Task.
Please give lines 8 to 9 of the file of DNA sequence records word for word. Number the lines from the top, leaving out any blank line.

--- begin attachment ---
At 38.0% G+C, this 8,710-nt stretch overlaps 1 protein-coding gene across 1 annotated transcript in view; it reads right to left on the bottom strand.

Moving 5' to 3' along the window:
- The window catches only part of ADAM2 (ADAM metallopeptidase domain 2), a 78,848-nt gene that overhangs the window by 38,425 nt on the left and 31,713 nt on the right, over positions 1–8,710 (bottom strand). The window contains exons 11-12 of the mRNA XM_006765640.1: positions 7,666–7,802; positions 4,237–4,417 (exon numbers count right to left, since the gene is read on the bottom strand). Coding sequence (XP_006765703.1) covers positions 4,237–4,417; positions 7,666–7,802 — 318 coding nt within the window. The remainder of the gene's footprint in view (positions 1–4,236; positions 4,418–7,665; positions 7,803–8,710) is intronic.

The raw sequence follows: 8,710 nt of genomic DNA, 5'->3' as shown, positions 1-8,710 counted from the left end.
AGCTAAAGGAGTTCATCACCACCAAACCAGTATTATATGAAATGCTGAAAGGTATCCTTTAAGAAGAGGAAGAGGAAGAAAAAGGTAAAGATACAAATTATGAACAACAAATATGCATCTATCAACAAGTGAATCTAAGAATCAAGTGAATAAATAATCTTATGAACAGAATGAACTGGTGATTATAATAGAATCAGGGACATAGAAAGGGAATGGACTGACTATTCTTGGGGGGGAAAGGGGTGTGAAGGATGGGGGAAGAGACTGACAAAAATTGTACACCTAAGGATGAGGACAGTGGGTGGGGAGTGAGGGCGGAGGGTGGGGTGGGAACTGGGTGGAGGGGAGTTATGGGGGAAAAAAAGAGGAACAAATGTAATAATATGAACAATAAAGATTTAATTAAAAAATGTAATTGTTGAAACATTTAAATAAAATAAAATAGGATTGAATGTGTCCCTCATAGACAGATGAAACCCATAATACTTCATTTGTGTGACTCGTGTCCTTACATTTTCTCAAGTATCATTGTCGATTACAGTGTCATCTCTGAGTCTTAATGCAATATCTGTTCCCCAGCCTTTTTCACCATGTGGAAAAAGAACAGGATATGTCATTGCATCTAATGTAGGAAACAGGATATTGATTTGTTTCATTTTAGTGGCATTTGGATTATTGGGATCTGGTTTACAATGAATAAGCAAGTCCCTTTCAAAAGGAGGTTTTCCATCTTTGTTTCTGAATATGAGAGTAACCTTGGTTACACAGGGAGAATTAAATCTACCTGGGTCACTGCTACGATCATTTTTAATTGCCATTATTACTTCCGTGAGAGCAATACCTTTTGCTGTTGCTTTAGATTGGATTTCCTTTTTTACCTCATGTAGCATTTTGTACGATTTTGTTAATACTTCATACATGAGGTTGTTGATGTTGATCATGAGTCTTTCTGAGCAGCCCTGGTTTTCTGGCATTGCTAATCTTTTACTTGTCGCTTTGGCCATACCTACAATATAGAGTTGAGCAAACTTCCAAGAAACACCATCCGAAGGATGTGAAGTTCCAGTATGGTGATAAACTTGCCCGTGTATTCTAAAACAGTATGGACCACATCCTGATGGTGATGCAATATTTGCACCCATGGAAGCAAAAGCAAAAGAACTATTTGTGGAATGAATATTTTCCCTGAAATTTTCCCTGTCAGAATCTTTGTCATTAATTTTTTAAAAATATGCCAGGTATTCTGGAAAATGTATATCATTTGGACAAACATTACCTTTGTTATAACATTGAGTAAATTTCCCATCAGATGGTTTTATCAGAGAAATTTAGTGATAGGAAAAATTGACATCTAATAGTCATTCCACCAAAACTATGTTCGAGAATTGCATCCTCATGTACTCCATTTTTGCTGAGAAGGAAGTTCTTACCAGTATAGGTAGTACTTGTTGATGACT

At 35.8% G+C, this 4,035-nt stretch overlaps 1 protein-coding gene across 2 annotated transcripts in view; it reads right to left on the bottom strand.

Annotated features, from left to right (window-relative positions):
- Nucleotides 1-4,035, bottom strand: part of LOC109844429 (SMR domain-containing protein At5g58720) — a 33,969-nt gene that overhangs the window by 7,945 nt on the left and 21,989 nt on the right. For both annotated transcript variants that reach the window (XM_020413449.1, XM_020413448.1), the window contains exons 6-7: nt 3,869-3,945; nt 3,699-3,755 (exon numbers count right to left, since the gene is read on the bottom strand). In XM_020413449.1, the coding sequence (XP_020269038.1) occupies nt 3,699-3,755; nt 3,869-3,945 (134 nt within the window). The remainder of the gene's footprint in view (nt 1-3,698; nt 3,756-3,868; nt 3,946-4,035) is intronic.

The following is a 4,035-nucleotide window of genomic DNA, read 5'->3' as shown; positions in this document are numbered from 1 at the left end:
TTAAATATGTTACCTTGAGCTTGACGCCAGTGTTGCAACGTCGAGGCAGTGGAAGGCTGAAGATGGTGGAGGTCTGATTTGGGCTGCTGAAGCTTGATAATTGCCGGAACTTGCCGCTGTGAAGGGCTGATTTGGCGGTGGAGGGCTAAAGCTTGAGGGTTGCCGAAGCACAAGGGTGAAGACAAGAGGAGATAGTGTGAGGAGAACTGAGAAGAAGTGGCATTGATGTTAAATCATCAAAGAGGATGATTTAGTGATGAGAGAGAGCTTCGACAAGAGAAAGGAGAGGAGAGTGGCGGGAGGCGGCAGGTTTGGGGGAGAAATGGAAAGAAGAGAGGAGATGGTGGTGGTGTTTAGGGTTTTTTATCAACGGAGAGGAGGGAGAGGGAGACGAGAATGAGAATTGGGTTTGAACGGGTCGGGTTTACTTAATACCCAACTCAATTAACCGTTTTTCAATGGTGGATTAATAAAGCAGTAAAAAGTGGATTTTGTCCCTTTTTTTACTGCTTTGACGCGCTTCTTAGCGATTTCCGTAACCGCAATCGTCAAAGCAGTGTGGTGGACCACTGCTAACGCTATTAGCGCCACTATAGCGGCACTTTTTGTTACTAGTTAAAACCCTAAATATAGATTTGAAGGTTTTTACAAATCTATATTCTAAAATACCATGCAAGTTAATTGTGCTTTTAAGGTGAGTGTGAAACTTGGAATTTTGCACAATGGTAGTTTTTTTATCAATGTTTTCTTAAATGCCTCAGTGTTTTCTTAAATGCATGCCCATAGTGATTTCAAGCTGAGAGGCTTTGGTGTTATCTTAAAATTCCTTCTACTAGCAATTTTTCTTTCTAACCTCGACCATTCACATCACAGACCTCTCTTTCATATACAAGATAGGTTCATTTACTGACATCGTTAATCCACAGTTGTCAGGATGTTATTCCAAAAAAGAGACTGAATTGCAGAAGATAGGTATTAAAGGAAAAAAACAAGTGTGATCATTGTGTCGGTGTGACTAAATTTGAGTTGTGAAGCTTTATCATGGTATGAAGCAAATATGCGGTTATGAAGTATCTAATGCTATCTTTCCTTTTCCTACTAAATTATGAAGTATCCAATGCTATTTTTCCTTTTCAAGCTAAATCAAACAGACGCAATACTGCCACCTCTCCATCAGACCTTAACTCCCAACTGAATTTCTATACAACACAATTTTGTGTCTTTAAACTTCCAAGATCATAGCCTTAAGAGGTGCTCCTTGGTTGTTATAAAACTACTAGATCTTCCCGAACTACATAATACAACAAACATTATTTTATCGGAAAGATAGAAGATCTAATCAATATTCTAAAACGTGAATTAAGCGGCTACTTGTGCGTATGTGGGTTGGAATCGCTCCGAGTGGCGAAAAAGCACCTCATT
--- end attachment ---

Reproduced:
- Nucleotides 1-4,035, bottom strand: part of LOC109844429 (SMR domain-containing protein At5g58720) — a 33,969-nt gene that overhangs the window by 7,945 nt on the left and 21,989 nt on the right. For both annotated transcript variants that reach the window (XM_020413449.1, XM_020413448.1), the window contains exons 6-7: nt 3,869-3,945; nt 3,699-3,755 (exon numbers count right to left, since the gene is read on the bottom strand). In XM_020413449.1, the coding sequence (XP_020269038.1) occupies nt 3,699-3,755; nt 3,869-3,945 (134 nt within the window). The remainder of the gene's footprint in view (nt 1-3,698; nt 3,756-3,868; nt 3,946-4,035) is intronic.

The following is a 4,035-nucleotide window of genomic DNA, read 5'->3' as shown; positions in this document are numbered from 1 at the left end: